Wednesday, December 18, 2013

Bink and Gollie: Best Friends Forever by Kate DiCamillo and Alison McGhee, illustrated by Tony Fucile

Bink and Gollie have the best of both worlds, with a classic style and a contemporary flair. In the classic tradition of easy reader odd couples, Bink and Gollie are total opposites, both physically and in personality, but they're best friends nonetheless.

There are three chapters, each containing a separate story. In the first story, Gollie is thrilled to discover she's really royalty. When short and spunky Bink comes over to hear the exciting news, she's disappointed that Gollie is no longer going to cook pancakes for her and leaves. At first, Gollie enjoys being a queen, but eventually she misses Bink and is happy to go back to being plain old Gollie again.

In the second story, Bink is tired of being short and tries out a marvelous invention to grow taller. It doesn't quite work the way she had hoped, but with some help from Gollie she feels taller in the end, even if she hasn't grown at all. In the third and final story, Bink and Gollie decide to start a collection, hoping to get their names and picture in a book of records. With a little help from another friend, they find a way to make a record even if they don't have an amazing collection.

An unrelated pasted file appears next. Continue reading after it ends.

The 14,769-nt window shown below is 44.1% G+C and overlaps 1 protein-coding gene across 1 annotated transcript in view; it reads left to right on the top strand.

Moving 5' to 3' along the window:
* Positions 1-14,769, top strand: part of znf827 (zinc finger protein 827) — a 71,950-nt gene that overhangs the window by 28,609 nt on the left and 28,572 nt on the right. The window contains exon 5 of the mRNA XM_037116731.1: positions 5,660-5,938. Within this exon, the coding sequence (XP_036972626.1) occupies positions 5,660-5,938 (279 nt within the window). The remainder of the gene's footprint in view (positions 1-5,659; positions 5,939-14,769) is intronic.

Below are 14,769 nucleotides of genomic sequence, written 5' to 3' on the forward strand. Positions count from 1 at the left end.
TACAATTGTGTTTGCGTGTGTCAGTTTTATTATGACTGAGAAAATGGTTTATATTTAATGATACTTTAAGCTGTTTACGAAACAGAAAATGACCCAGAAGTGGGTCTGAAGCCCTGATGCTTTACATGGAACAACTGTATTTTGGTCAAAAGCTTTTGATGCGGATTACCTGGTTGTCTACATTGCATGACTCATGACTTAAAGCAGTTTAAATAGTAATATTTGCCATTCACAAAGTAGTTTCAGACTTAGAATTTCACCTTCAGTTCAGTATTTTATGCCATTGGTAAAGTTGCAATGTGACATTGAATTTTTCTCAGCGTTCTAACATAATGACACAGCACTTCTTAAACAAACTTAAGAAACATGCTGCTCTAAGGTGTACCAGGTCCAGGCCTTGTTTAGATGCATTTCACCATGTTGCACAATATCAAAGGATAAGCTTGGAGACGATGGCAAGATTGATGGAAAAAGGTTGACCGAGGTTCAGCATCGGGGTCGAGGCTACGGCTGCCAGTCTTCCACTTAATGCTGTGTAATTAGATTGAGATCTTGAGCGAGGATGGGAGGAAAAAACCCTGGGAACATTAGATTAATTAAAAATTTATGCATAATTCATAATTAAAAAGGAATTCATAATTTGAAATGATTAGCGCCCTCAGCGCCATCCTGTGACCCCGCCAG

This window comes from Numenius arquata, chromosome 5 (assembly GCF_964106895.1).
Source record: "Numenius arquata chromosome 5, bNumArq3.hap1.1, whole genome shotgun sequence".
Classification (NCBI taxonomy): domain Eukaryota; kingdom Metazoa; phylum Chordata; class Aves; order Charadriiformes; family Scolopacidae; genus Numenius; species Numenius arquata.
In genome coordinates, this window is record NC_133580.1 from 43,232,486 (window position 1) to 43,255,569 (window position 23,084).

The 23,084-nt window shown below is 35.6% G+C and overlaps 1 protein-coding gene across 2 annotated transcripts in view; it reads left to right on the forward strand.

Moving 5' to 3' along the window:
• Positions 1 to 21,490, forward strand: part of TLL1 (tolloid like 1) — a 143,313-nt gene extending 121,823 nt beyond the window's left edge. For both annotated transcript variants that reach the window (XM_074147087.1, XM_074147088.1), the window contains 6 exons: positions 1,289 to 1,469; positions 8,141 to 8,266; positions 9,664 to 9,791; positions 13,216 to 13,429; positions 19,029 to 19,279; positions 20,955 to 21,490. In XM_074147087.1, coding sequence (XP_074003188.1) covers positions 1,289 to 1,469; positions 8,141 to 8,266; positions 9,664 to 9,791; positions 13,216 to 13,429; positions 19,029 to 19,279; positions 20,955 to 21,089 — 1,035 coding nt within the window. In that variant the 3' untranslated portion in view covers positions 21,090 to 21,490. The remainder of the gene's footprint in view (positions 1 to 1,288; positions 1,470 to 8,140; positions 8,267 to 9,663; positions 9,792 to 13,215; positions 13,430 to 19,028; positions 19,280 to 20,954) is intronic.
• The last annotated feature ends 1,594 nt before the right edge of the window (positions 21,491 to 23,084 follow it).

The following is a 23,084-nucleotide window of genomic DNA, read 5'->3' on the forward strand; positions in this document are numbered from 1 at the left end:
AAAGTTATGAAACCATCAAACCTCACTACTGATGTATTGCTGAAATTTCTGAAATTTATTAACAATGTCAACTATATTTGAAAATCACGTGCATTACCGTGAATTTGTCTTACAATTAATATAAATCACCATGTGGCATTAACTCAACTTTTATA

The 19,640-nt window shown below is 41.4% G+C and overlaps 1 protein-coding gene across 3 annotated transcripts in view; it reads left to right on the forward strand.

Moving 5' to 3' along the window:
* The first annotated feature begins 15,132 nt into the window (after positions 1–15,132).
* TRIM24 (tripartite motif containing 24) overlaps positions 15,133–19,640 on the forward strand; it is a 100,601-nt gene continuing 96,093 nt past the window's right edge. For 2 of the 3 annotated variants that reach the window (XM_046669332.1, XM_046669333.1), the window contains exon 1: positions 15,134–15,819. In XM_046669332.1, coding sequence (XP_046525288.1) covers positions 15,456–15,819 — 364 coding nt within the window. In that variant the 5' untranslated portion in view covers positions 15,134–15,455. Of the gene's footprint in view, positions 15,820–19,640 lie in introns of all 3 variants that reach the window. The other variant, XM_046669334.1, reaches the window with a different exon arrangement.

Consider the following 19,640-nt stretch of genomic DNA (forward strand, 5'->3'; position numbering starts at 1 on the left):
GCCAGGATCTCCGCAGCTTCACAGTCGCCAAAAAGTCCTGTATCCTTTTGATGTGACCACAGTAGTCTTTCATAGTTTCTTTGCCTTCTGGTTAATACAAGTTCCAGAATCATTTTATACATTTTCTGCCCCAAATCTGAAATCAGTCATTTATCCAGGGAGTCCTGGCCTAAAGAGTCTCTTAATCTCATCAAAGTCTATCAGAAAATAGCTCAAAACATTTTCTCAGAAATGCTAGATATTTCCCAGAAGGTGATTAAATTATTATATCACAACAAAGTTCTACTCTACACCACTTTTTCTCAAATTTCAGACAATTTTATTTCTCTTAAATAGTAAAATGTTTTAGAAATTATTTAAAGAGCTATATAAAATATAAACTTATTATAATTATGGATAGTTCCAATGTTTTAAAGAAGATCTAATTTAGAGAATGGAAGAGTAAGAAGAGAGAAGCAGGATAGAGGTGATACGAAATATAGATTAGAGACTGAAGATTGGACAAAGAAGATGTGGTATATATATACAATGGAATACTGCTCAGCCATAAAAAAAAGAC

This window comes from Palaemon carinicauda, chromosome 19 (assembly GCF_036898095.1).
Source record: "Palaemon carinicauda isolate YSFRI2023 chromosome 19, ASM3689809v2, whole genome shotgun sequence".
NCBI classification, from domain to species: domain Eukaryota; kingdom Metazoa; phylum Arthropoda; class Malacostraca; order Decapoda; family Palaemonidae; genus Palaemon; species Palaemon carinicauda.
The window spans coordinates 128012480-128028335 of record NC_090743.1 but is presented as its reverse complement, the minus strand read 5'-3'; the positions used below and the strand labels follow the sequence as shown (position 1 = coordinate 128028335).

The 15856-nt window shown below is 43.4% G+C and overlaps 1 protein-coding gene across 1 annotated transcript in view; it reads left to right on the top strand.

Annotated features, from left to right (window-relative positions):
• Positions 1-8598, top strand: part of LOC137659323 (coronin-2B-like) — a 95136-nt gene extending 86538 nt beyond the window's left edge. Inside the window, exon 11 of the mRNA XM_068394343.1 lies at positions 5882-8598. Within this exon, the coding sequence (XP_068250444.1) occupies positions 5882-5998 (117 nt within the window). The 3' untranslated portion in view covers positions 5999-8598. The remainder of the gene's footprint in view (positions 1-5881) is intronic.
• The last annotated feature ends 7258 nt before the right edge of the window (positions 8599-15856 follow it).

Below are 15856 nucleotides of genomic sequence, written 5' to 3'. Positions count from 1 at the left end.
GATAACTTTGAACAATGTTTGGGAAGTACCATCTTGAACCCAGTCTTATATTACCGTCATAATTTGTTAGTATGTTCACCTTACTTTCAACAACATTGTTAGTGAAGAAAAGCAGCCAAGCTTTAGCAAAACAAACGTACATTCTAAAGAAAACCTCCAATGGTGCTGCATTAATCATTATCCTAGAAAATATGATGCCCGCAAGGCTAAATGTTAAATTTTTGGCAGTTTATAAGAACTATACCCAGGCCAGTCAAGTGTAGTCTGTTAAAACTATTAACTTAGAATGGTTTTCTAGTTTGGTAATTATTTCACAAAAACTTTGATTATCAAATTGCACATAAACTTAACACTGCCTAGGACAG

Fucile's facile illustrations use an economy of line to express emotions, humor, and action. Bink and Gollie are splashes of bright color in a gray and white world, their backgrounds fading behind them as they skate through the story.

In addition to being an odd couple, Bink and Gollie returns to another older style in not fitting perfectly into any of the tightly boxed publishing categories. Are they an easy reader? Well, they're a little oversized, but they have the odd couple, three short chapters, brief text, and spot illustrations. But the text is much more advanced than the typical easy reader. Are they a beginning chapter book? They're way oversized for that genre, and while the vocabulary level matches a chapter book, the limited text and colored illustrations are more in line with an easy reader. Some libraries just give up the fight and put them in graphic novel, or even picture book. I recently moved them from easy reader to the general juvenile fiction area to fully honor what I think is the most classic part of their style - stepping out of the bounds of typical publishing levels and creating a story that's both sweet and tart and utterly unique. The emphasis in Bink and Gollie is on the fun of the story, the suspension of disbelief, the delightful illustrations and not on what reading level or comprehension is appropriate for whoever is lucky enough to light upon the adventures of Bink and Gollie.

Verdict: Wherever you decide to put these stories, they are a delight with a sly sense of humor and a topping of silly. For the right child, these are the stories that will stick with them until they go searching for them again to introduce them to their own child.

ISBN: 9780763634971; Published 2013 by Candlewick; Borrowed from the library

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